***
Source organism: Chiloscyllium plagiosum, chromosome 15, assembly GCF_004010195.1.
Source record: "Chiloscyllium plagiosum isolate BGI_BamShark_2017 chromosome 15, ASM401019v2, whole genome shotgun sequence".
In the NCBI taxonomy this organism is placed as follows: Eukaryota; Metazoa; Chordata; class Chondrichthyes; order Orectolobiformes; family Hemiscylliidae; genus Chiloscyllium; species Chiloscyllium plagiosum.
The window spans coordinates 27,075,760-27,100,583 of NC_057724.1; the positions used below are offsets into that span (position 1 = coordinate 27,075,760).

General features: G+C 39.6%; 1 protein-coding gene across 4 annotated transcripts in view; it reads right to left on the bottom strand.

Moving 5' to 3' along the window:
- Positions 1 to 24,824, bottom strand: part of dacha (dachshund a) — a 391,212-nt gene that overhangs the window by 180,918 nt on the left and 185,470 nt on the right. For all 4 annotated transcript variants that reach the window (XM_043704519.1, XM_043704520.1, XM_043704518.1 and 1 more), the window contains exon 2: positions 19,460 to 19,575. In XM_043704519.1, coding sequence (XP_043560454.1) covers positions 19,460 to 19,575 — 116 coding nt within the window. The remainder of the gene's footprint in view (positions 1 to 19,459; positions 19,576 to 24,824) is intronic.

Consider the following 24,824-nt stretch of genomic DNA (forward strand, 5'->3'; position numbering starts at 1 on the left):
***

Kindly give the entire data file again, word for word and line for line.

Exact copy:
Source organism: Chiloscyllium plagiosum, chromosome 15, assembly GCF_004010195.1.
Source record: "Chiloscyllium plagiosum isolate BGI_BamShark_2017 chromosome 15, ASM401019v2, whole genome shotgun sequence".
In the NCBI taxonomy this organism is placed as follows: Eukaryota; Metazoa; Chordata; class Chondrichthyes; order Orectolobiformes; family Hemiscylliidae; genus Chiloscyllium; species Chiloscyllium plagiosum.
The window spans coordinates 27,075,760-27,100,583 of NC_057724.1; the positions used below are offsets into that span (position 1 = coordinate 27,075,760).

General features: G+C 39.6%; 1 protein-coding gene across 4 annotated transcripts in view; it reads right to left on the bottom strand.

Moving 5' to 3' along the window:
- Positions 1 to 24,824, bottom strand: part of dacha (dachshund a) — a 391,212-nt gene that overhangs the window by 180,918 nt on the left and 185,470 nt on the right. For all 4 annotated transcript variants that reach the window (XM_043704519.1, XM_043704520.1, XM_043704518.1 and 1 more), the window contains exon 2: positions 19,460 to 19,575. In XM_043704519.1, coding sequence (XP_043560454.1) covers positions 19,460 to 19,575 — 116 coding nt within the window. The remainder of the gene's footprint in view (positions 1 to 19,459; positions 19,576 to 24,824) is intronic.

Consider the following 24,824-nt stretch of genomic DNA (forward strand, 5'->3'; position numbering starts at 1 on the left):